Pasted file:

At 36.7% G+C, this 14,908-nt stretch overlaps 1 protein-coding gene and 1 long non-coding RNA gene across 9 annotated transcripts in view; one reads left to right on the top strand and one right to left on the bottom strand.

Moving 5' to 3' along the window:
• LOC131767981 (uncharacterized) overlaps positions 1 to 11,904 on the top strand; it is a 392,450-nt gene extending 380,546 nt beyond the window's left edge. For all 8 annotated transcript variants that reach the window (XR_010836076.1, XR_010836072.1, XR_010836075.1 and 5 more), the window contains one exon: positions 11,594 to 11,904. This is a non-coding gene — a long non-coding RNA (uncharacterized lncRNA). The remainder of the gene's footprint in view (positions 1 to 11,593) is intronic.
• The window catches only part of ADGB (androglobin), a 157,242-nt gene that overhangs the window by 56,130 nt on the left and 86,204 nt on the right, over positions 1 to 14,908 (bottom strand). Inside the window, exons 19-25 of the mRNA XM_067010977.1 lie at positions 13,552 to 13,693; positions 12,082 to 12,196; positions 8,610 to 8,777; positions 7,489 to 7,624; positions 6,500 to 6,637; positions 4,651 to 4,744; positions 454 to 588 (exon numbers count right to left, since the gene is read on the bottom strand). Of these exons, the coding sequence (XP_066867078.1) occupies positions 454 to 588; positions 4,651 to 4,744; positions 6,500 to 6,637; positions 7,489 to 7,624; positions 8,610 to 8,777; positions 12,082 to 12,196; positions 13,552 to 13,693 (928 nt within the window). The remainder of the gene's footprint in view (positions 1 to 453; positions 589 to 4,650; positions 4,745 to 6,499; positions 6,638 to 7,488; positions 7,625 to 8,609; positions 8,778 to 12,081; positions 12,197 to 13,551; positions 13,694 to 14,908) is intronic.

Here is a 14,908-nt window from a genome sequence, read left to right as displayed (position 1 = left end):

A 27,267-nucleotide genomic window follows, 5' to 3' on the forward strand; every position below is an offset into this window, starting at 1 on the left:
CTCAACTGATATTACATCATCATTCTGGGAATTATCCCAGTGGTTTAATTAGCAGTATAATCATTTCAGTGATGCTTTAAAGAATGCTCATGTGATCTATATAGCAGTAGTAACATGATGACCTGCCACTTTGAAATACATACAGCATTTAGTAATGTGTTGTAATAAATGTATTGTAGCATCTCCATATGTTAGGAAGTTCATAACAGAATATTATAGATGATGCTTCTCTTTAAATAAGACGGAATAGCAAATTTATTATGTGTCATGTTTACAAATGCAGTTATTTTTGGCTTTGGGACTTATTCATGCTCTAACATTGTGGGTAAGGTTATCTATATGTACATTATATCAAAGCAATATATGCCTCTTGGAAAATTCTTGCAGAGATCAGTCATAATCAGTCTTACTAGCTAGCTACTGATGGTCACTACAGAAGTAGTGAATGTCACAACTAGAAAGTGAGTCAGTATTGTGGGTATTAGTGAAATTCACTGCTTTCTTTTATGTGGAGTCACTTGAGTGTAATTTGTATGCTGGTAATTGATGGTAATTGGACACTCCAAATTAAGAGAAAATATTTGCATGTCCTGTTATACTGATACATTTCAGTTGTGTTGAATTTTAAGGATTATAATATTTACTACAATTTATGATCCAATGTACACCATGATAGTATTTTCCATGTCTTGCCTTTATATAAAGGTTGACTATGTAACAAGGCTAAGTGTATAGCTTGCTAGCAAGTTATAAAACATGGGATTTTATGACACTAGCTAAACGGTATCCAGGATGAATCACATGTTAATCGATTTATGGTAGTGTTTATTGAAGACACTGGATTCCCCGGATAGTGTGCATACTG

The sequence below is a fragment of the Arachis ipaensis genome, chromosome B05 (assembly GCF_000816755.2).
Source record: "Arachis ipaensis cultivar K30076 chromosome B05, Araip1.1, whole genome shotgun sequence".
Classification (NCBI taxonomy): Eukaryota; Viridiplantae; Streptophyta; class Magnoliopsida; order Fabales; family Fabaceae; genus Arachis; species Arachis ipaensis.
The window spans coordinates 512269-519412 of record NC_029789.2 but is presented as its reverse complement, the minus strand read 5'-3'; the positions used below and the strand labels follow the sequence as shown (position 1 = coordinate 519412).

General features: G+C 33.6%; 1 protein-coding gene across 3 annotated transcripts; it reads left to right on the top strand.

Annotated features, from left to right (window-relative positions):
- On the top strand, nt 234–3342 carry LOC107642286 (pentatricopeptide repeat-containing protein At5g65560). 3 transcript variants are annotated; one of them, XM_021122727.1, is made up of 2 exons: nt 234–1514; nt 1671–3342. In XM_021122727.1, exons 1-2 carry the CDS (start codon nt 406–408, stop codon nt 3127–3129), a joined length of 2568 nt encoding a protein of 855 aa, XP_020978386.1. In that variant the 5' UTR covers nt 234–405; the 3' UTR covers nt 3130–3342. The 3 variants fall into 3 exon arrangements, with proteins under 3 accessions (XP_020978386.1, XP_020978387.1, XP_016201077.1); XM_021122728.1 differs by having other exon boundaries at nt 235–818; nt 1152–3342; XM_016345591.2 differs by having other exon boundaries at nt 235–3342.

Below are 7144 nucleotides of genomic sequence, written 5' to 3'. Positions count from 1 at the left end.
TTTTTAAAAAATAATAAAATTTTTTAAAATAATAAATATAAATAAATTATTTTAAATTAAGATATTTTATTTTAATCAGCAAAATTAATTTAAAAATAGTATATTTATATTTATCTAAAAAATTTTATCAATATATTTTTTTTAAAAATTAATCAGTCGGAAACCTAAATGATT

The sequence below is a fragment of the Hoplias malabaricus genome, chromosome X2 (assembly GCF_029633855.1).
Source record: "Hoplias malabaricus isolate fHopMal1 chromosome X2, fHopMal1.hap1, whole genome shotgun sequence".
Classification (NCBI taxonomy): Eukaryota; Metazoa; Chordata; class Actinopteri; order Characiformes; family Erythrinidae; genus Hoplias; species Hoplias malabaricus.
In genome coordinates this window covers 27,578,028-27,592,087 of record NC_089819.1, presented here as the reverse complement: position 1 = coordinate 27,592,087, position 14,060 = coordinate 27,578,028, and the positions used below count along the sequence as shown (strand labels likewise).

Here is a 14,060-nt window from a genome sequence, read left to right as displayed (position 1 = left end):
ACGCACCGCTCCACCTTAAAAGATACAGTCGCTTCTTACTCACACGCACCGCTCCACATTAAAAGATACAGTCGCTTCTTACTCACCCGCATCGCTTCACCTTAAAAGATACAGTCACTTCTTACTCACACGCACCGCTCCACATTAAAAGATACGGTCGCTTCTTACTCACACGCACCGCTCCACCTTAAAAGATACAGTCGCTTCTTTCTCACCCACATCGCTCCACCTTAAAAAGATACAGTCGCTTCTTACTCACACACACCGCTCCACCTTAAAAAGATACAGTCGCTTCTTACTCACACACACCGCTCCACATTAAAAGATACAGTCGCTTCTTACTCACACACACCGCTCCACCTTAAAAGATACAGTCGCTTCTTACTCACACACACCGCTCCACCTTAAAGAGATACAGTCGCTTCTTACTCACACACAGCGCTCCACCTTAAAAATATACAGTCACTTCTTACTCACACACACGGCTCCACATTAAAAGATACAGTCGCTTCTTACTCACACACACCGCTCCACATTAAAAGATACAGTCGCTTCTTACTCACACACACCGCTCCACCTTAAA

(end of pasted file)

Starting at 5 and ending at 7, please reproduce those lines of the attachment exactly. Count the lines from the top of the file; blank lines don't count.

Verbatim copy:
Here is a 14,908-nt window from a genome sequence, read left to right as displayed (position 1 = left end):

A 27,267-nucleotide genomic window follows, 5' to 3' on the forward strand; every position below is an offset into this window, starting at 1 on the left:
CTCAACTGATATTACATCATCATTCTGGGAATTATCCCAGTGGTTTAATTAGCAGTATAATCATTTCAGTGATGCTTTAAAGAATGCTCATGTGATCTATATAGCAGTAGTAACATGATGACCTGCCACTTTGAAATACATACAGCATTTAGTAATGTGTTGTAATAAATGTATTGTAGCATCTCCATATGTTAGGAAGTTCATAACAGAATATTATAGATGATGCTTCTCTTTAAATAAGACGGAATAGCAAATTTATTATGTGTCATGTTTACAAATGCAGTTATTTTTGGCTTTGGGACTTATTCATGCTCTAACATTGTGGGTAAGGTTATCTATATGTACATTATATCAAAGCAATATATGCCTCTTGGAAAATTCTTGCAGAGATCAGTCATAATCAGTCTTACTAGCTAGCTACTGATGGTCACTACAGAAGTAGTGAATGTCACAACTAGAAAGTGAGTCAGTATTGTGGGTATTAGTGAAATTCACTGCTTTCTTTTATGTGGAGTCACTTGAGTGTAATTTGTATGCTGGTAATTGATGGTAATTGGACACTCCAAATTAAGAGAAAATATTTGCATGTCCTGTTATACTGATACATTTCAGTTGTGTTGAATTTTAAGGATTATAATATTTACTACAATTTATGATCCAATGTACACCATGATAGTATTTTCCATGTCTTGCCTTTATATAAAGGTTGACTATGTAACAAGGCTAAGTGTATAGCTTGCTAGCAAGTTATAAAACATGGGATTTTATGACACTAGCTAAACGGTATCCAGGATGAATCACATGTTAATCGATTTATGGTAGTGTTTATTGAAGACACTGGATTCCCCGGATAGTGTGCATACTG